(John Kemp is a Reuters market analyst. The views expressed are his own)
By John Kemp
LONDON, Dec 12 (Reuters) - The inherently cyclical nature of some commodity prices has fascinated economists since the late 19th century but still continues to catch both investors and producers unprepared.
Regular and apparently self-sustaining price cycles were first observed in the price of hogs in the United States and Germany in the final quarter of the 19th and first quarter of the 20th centuries.
Economists in Italy, the Netherlands and the United States separately published theories in 1930 to explain why prices cycled up and down regularly rather than settling at an equilibrium level.
Early theories relied on differences in the responsiveness of supply and demand to a change in prices (price-elasticity) to explain why prices appeared to fluctuate around an equilibrium point.
Cambridge economist Nicholas Kaldor likened the pattern to a spider’s web, giving rise to the popular name for cobweb models.
Later refinements by Mordecai Ezekiel, an agricultural economist working for the U.S. government, linked price cycles to delays in adjusting production in response to changes in demand and prices (supply lags) coupled with expectations about future prices based on current and past prices (adaptive expectations).
Ezekiel’s paper, entitled simply “The Cobweb Theorem” and published in 1938, remains the clearest and most persuasive explanation of commodity market cycles.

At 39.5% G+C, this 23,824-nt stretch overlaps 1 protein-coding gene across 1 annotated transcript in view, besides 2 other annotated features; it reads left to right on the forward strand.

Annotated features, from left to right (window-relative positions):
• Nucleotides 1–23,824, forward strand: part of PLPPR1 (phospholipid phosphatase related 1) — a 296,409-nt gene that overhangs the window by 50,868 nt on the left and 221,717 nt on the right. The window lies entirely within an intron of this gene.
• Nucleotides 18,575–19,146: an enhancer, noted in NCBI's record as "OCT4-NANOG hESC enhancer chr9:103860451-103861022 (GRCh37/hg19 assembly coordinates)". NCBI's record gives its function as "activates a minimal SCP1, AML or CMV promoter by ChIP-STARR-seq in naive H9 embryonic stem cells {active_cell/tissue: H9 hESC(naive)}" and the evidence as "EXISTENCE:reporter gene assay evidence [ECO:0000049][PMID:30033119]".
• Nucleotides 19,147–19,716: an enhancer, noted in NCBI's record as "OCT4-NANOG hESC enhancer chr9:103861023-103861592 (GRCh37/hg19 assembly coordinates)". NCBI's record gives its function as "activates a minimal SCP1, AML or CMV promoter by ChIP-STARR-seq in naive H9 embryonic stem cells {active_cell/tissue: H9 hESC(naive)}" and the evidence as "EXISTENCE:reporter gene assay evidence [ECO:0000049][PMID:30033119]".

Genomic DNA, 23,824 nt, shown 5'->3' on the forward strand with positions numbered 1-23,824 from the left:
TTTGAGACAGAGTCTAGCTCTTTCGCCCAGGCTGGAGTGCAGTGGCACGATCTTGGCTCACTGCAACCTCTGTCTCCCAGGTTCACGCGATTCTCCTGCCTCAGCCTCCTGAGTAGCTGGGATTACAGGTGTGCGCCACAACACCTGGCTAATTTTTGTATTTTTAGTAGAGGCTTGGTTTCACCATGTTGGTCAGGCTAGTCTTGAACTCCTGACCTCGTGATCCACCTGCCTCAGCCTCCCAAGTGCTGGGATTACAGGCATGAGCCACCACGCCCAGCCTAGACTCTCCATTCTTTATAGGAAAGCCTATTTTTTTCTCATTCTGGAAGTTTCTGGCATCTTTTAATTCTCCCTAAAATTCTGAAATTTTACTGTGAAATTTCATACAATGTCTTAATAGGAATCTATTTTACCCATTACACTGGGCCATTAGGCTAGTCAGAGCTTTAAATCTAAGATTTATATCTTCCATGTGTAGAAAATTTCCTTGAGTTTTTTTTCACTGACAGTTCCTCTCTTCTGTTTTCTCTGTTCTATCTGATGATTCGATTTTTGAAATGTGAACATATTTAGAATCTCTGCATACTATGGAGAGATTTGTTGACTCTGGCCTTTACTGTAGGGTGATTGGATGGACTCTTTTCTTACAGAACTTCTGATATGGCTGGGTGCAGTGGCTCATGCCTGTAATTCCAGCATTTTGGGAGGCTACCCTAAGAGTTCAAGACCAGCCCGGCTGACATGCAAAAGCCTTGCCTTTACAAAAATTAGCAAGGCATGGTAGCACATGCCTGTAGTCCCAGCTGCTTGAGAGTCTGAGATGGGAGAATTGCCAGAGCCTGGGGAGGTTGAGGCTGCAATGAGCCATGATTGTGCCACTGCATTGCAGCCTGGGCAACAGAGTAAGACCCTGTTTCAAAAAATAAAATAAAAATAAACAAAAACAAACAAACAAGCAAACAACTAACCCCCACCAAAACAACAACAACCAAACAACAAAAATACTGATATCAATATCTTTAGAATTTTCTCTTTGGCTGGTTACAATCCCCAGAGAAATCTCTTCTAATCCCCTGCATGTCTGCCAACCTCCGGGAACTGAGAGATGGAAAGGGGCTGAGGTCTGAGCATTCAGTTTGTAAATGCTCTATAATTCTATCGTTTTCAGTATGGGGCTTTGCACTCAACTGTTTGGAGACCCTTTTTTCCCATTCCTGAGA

Adaptive expectations models fell out of favour during the rational expectations revolution of the 1970s and 1980s, as they appeared to imply that investors would make systematic forecasting errors.
Economists from the ultra-rationalist University of Chicago subsequently developed a model of commodity cycles consistent with rational forward-looking behaviour.
But the simple adaptive-expectations model, with lags in investment and production, is enough to provide a good description of real world commodity markets.
Backward-looking expectations about prices coupled with the delays in adjusting supply provide a good explanation for the deep and recurrent cycles in the oil industry.
Price expectations do indeed appear to be strongly backward looking in the oil industry. In the first few years of the 21st century, painful memories of the long period of low prices in the 1990s held back plans to expand production even as prices surged.